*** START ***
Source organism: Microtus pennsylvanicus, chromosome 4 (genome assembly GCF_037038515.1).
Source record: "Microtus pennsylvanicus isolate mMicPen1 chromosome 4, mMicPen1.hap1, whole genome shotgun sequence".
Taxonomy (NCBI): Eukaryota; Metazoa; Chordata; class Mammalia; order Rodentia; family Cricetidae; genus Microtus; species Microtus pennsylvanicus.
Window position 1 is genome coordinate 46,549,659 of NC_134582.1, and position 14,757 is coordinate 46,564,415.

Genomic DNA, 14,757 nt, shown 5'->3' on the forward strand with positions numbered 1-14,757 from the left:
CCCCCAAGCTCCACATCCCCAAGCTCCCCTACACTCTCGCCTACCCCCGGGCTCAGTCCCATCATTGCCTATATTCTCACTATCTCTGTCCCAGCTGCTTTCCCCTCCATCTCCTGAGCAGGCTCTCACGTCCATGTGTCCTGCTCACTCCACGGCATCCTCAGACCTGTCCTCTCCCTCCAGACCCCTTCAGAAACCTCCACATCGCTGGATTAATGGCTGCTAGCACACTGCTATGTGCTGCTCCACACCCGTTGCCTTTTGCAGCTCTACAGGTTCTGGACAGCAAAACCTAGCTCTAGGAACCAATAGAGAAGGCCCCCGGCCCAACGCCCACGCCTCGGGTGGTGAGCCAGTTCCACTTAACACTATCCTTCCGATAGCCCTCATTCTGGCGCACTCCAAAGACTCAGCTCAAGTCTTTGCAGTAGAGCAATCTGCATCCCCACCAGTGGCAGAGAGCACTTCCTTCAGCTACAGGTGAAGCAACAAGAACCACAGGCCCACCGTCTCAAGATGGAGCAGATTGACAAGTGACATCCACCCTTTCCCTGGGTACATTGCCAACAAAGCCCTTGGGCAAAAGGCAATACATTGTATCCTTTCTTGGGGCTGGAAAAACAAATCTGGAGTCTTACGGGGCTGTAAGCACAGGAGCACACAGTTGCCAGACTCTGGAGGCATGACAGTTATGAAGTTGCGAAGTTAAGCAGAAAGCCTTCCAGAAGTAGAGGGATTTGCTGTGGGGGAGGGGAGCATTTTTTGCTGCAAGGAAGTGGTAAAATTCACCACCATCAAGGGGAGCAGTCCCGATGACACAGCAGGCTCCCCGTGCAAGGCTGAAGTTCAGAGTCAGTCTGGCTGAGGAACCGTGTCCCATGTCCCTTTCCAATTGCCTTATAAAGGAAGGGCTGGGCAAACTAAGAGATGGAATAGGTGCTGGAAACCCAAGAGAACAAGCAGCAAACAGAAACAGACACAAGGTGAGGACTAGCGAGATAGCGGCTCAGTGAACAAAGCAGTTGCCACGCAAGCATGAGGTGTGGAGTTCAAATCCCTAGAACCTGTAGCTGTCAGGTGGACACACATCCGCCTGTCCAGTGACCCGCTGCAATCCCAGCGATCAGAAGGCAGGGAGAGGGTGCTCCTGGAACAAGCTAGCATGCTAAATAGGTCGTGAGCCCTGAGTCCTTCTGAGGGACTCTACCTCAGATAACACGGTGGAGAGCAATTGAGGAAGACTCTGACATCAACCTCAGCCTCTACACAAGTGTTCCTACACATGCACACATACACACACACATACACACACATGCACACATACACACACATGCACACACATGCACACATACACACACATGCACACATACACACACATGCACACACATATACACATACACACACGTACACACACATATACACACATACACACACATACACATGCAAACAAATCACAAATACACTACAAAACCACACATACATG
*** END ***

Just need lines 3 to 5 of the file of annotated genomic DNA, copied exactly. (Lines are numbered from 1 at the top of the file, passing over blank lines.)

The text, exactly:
Taxonomy (NCBI): Eukaryota; Metazoa; Chordata; class Mammalia; order Rodentia; family Cricetidae; genus Microtus; species Microtus pennsylvanicus.
Window position 1 is genome coordinate 46,549,659 of NC_134582.1, and position 14,757 is coordinate 46,564,415.

Genomic DNA, 14,757 nt, shown 5'->3' on the forward strand with positions numbered 1-14,757 from the left: